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Paul Rusch in Postwar JapanEvangelism, Rural Development, and the Battle against Communism$
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Andrew T. McDonald and Verlaine Stoner McDonald

Print publication date: 2018

Print ISBN-13: 9780813176079

Published to Kentucky Scholarship Online: May 2019

DOI: 10.5810/kentucky/9780813176079.001.0001

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Crusade for Peace

Crusade for Peace

(p.44) 2 Crusade for Peace
Paul Rusch in Postwar Japan

Andrew T. McDonald

Verlaine Stoner McDonald

University Press of Kentucky

Chapter 2 describes how Paul Rusch, in the face of rising militarism in Japan and increasing anti-Japanese sentiment in America, held fast to his belief that war could be averted through prayer and promoting Christianity in Japan. Despite a growing anti-Western movement in Japan, Rusch worked to establish Seisen-Ryo, a Christian training camp near Kiyosato. With the patronage of the heiress Miki Sawada, with whom it is rumored Rusch had a romantic relationship, Rusch managed to complete his task despite formidable obstacles. Rusch ran afoul of the American church mission when he took a propaganda tour of Japanese-occupied areas of China and Manchuria. Rusch was labeled an apologist for Japan’s expansionist policies, drawing criticism and ridicule from the press. U.S. Ambassador to Japan Joseph Grew tried to warn Rusch against being an advocate for Japan, but Rusch publicly maintained the United States did not understand Japan’s intentions. Later, when the Episcopal Church withdrew its entire missionary delegation from Japan, Rusch defiantly stayed in Tokyo. Days after Pearl Harbor was attacked, Rusch and many of his friends were arrested by Japanese police.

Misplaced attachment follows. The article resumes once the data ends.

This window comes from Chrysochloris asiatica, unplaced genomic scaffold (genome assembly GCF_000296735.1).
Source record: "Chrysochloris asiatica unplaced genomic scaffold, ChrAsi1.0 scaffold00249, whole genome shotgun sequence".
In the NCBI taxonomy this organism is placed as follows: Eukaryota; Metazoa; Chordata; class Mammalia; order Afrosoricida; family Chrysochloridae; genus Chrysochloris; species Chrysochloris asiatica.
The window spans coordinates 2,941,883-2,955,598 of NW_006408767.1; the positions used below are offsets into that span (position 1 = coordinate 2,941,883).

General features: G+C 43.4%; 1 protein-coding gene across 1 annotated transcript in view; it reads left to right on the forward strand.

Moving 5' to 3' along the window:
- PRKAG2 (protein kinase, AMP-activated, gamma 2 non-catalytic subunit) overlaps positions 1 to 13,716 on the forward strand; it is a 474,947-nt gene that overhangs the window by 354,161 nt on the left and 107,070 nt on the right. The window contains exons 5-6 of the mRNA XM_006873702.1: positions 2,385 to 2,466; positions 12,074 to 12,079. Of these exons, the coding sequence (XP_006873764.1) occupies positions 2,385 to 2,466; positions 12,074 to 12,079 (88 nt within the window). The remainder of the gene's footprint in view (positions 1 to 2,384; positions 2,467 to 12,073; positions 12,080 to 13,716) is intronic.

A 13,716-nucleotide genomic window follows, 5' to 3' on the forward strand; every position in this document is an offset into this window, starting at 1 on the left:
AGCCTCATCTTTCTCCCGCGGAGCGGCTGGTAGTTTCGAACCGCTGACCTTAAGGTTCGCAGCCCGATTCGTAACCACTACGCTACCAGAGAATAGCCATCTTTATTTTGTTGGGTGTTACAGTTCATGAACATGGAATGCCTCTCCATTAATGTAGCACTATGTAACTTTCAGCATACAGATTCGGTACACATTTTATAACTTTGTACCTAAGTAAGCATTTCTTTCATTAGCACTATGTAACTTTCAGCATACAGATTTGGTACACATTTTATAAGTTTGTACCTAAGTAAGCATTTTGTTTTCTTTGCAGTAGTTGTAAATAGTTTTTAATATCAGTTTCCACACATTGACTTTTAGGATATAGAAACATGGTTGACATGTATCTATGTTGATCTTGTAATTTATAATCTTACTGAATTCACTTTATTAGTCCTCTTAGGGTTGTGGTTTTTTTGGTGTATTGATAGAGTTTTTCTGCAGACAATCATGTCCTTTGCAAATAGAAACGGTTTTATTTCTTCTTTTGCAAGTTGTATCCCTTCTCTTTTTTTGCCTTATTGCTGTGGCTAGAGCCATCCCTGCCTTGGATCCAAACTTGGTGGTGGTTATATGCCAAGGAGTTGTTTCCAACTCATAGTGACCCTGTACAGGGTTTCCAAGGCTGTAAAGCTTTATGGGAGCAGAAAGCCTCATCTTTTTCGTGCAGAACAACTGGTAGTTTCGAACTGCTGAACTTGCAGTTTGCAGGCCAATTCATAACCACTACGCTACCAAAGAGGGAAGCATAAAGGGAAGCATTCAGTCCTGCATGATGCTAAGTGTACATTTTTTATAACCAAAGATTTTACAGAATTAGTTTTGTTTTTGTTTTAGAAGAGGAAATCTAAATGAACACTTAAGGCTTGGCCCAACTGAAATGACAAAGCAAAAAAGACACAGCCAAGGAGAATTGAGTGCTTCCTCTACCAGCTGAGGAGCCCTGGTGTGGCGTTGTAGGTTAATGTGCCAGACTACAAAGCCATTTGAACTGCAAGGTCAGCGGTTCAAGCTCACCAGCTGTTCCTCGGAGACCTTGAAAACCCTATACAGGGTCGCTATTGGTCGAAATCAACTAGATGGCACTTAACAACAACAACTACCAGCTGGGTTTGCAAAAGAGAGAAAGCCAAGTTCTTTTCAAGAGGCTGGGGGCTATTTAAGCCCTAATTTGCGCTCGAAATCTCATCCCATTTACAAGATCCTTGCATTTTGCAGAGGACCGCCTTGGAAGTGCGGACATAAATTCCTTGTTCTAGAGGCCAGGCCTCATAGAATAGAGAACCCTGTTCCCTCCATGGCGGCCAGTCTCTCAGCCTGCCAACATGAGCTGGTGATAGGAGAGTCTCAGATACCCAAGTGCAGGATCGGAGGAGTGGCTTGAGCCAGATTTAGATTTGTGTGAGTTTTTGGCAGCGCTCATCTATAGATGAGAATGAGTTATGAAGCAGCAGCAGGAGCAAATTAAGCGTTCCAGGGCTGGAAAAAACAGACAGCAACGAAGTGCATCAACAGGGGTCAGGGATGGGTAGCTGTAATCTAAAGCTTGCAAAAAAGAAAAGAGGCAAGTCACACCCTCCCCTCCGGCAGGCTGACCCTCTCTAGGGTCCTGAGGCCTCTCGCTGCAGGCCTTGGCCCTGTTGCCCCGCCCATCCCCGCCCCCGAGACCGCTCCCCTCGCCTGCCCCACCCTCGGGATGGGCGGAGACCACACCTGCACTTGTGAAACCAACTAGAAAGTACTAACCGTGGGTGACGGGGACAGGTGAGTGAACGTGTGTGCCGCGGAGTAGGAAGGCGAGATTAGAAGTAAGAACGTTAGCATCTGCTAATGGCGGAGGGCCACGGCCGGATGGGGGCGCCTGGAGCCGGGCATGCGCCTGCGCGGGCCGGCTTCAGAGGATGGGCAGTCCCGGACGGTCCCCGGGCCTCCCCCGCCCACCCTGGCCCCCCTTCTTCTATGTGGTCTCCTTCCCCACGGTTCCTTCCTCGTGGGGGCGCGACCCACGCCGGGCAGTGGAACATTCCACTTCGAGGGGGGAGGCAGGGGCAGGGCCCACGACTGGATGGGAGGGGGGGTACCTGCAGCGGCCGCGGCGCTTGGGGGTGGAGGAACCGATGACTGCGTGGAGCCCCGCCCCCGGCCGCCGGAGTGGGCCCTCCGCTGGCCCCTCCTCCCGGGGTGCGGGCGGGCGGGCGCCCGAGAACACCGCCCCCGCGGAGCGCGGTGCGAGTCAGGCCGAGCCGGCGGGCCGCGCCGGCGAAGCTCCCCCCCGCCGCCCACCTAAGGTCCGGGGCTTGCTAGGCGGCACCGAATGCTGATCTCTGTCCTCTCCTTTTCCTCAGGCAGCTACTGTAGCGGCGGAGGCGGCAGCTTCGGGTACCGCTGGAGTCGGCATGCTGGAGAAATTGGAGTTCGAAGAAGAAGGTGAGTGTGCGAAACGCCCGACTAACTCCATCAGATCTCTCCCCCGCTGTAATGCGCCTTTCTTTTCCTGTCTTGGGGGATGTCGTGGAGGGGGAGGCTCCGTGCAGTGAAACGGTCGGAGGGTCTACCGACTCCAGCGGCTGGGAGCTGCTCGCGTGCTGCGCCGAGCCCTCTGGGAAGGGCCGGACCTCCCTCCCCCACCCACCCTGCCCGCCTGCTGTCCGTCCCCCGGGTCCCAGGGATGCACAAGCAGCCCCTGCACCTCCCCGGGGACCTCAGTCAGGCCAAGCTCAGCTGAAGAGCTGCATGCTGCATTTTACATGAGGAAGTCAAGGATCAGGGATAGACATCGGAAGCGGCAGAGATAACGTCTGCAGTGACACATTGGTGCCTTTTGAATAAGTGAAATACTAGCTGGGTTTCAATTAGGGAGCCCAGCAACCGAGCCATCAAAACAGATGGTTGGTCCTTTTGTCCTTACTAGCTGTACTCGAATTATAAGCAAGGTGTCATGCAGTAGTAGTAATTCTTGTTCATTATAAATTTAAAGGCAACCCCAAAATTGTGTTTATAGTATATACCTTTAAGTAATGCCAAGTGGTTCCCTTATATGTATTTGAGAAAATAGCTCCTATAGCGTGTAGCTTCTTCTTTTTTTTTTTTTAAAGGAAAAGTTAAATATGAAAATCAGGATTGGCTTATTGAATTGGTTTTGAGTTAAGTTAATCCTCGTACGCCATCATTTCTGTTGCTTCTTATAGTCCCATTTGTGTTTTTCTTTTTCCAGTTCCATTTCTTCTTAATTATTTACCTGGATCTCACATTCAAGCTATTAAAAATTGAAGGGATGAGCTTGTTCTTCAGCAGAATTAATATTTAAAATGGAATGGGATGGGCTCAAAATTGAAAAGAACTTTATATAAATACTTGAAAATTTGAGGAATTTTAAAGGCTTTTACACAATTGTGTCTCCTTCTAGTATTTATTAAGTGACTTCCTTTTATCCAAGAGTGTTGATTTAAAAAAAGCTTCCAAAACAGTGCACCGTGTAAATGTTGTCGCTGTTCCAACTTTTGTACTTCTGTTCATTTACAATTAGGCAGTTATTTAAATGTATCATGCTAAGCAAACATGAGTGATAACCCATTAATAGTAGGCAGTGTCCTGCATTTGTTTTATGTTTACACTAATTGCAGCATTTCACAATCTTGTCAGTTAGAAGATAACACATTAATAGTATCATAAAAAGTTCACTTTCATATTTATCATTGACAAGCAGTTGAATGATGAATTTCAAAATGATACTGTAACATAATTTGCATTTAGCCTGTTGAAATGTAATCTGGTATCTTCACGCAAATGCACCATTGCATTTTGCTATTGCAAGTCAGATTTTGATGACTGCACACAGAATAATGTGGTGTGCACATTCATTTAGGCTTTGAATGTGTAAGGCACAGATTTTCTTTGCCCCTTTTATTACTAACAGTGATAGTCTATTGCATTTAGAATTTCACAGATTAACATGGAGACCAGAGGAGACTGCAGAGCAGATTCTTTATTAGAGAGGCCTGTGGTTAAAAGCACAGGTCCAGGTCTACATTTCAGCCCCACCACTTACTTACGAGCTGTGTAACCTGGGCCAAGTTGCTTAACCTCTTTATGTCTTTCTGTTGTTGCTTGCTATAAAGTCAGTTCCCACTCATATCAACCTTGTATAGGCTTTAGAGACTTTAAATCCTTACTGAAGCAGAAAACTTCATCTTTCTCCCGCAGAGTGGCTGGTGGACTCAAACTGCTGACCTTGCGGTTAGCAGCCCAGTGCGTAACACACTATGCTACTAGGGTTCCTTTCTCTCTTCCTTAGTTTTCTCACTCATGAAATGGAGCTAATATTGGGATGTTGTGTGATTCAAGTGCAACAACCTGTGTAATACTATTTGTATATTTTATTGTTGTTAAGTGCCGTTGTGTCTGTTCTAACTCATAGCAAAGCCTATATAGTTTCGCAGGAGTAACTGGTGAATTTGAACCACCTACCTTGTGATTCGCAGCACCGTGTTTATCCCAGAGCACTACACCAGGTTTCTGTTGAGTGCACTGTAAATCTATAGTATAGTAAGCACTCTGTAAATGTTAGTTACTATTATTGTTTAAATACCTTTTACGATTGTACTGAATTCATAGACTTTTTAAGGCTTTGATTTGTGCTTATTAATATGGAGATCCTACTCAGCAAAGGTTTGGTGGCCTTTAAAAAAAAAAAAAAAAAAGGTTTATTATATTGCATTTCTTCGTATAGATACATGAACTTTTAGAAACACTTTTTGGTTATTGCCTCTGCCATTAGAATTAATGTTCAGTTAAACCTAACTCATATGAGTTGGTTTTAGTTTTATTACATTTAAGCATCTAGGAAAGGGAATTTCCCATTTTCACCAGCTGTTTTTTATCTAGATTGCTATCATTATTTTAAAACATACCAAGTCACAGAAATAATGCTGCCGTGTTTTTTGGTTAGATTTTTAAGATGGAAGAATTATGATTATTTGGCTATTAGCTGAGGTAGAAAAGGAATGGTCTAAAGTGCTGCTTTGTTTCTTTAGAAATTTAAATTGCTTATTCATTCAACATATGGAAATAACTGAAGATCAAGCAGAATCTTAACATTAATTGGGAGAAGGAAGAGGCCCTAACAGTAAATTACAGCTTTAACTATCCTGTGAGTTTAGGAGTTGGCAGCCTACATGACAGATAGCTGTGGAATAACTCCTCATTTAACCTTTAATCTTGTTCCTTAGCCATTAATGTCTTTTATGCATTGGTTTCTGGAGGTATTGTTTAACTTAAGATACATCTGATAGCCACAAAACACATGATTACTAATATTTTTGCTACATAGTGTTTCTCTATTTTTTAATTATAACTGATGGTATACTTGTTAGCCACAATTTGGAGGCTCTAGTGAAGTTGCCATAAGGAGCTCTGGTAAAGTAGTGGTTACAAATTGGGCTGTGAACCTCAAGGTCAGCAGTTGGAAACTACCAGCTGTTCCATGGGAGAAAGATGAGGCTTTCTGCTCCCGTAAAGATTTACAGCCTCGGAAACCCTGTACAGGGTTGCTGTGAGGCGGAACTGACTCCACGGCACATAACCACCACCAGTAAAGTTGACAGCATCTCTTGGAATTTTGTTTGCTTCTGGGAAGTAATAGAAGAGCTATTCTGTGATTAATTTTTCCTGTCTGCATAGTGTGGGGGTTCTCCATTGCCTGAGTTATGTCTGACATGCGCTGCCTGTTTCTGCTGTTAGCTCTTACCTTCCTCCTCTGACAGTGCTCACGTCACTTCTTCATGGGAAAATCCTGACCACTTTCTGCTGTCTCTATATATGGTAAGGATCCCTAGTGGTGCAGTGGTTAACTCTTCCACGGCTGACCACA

Keywords:   Christianity, militarism, Japan, Miki Sawada, Pearl Harbor, Seisen-Ryo, Paul Rusch, Episcopal Church

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